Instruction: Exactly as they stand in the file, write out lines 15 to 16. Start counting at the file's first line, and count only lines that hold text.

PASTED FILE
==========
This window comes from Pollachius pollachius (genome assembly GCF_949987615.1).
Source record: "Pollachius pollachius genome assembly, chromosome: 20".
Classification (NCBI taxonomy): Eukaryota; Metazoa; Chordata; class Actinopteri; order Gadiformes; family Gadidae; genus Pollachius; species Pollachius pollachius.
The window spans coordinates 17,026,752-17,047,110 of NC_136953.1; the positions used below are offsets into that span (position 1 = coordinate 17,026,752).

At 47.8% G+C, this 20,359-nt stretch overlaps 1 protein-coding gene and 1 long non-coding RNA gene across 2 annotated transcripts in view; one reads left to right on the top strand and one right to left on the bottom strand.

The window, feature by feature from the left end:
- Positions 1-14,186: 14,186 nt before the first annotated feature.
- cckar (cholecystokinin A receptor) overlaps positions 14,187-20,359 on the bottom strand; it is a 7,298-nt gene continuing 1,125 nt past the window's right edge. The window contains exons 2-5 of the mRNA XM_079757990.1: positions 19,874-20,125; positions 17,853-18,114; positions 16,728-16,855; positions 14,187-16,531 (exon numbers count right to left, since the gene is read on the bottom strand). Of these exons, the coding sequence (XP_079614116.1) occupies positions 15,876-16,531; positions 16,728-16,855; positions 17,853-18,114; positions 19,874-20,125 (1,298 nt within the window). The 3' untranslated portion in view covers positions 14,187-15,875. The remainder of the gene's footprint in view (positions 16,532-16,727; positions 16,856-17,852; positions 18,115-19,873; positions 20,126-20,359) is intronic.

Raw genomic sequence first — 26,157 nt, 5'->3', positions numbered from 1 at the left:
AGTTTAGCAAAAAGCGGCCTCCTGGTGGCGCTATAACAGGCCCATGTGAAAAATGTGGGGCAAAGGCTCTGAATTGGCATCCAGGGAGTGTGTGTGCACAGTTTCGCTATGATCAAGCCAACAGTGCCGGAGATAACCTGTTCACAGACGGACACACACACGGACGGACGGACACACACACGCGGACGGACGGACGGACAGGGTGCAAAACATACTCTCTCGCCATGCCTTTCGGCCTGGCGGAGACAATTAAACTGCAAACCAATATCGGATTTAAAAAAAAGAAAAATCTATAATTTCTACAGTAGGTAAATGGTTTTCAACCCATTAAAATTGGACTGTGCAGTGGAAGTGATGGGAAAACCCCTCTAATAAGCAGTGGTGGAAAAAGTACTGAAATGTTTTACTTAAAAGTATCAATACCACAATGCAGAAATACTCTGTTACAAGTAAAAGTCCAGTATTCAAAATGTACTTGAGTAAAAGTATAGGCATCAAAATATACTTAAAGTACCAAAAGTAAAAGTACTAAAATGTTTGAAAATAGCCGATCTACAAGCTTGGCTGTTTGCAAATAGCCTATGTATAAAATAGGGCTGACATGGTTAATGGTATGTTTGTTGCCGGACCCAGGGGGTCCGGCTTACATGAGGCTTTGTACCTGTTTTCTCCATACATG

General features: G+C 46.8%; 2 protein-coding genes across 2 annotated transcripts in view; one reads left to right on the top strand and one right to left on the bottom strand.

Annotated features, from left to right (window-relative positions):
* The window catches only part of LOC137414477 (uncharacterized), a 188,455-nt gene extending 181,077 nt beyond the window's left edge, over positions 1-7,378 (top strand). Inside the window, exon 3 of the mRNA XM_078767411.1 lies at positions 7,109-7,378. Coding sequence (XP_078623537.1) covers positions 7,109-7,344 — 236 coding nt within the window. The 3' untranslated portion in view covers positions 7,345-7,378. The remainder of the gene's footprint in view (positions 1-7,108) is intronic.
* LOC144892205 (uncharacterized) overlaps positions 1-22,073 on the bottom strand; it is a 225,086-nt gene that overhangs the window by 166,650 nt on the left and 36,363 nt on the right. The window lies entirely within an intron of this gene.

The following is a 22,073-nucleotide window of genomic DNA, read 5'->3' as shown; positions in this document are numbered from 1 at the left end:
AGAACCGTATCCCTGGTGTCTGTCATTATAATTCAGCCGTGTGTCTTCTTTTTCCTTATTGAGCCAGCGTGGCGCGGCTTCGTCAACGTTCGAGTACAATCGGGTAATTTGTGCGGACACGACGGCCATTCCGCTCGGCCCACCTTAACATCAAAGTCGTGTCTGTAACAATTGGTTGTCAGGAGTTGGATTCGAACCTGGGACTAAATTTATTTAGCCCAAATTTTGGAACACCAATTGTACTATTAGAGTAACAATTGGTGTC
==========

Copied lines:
The following is a 22,073-nucleotide window of genomic DNA, read 5'->3' as shown; positions in this document are numbered from 1 at the left end:
AGAACCGTATCCCTGGTGTCTGTCATTATAATTCAGCCGTGTGTCTTCTTTTTCCTTATTGAGCCAGCGTGGCGCGGCTTCGTCAACGTTCGAGTACAATCGGGTAATTTGTGCGGACACGACGGCCATTCCGCTCGGCCCACCTTAACATCAAAGTCGTGTCTGTAACAATTGGTTGTCAGGAGTTGGATTCGAACCTGGGACTAAATTTATTTAGCCCAAATTTTGGAACACCAATTGTACTATTAGAGTAACAATTGGTGTC